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How breed impacts dog insurance costs

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Catherine Miller
Catherine Miller
Mar. 29, 20233 min read
Selecting the right dog breed for your home and family comes with a lot of considerations: size, breed, energy level, and shed factor, just to name a few. One of the most critical factors to take into account is how expensive their healthcare and treatment may be in the future.

Sixty-nine million US households own at least one dog, and that comes with a cost ranging from several hundred to several thousands of dollars. Pet insurance is a standard tool to help manage the medical expenses of caring for your furry friend, yet pet insurance is never a one-size-fits-all service, and premiums vary according to multiple factors. Pet breed is one of them. 

Here, we look at how pet insurance works, the factors that affect premiums for different breeds, and how you can ensure you're paying enough to cover the health and safety of your dog.

Photo by Avan Nee on Unsplash

Why pet insurance is a sensible choice

The 2021-2022 APPA National Pet Owners Survey found that 54% of United States households have at least one dog. Some of the costs of owning a pet are predictable, namely, food and accessories, but vet bills are harder to predict, and medical pet care can be costly. 

An invasive medical procedure could spiral into the thousands. For example, the Ohio State University Veterinary Medical Center prices dog hip replacements between $5,600 and $6,000. Cornell University College of Veterinary Medicine reports the cost of radiotherapy to be up to $7,000.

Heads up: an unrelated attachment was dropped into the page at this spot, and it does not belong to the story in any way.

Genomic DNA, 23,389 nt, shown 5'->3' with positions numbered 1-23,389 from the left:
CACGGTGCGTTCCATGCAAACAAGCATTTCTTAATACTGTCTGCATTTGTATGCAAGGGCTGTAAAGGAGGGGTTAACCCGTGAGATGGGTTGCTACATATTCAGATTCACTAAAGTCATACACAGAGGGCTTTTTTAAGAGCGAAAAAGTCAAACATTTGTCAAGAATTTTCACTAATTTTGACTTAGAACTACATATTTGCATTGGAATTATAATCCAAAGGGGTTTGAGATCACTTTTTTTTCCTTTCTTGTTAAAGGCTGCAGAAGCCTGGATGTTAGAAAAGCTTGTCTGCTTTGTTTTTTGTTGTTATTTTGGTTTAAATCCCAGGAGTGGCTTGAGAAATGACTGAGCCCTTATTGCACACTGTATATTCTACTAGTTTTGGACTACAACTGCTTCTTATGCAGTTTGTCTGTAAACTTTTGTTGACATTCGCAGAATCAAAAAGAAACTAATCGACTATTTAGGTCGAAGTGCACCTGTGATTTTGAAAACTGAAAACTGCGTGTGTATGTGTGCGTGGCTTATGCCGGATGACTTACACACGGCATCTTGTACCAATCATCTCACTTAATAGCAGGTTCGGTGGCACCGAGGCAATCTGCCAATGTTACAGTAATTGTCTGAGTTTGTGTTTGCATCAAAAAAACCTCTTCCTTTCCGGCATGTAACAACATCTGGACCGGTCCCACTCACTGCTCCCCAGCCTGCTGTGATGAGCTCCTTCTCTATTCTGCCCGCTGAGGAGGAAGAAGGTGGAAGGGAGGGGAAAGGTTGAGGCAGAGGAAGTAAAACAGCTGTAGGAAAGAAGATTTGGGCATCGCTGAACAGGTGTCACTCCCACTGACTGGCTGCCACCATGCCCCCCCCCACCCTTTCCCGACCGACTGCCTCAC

Getting insurance for your dog is a sensible choice to avoid steep expenses should your pup fall ill or have an accident. Pet insurance policies generally cover vet bills, hospitalization, rehabilitation, and medication. Some pet insurers also cover special food or alternative therapies.

Photo by Camilo Fierro on Unsplash

The ins and outs of pet insurance coverage

According to the National Association of Insurance Commissioners (NAIC), there are a few coverage options for pet insurance. Most plans cover accidents and illnesses (though bear in mind there's usually a waiting period until your pet is eligible). You may also be able to purchase an accident-only policy, which runs cheaper, or add-ons that up the cost of your premiums. 

Common conditions and treatments that accident and illness plans cover include broken bones, torn ligaments, unexpected illnesses like viral infections or cancer, diagnostic tests, and emergency exams. Pet insurance usually doesn't cover pre-existing conditions, but some plans include protection for congenital and hereditary diseases associated with certain breeds. 

Insurance rates reflect both the risk the insurer bears for coverage and the cost split between the insured and the company in case there’s a need to claim. For the dog owner purchasing insurance, there are a few factors you can set to adjust the price: the cover limit - the maximum amount to claim in a year, the deductible - the amount you have to pay before you start getting reimbursements, and your reimbursement percentage. This last factor sets how much of a vet's bill your insurance will cover and which portion is at your expense.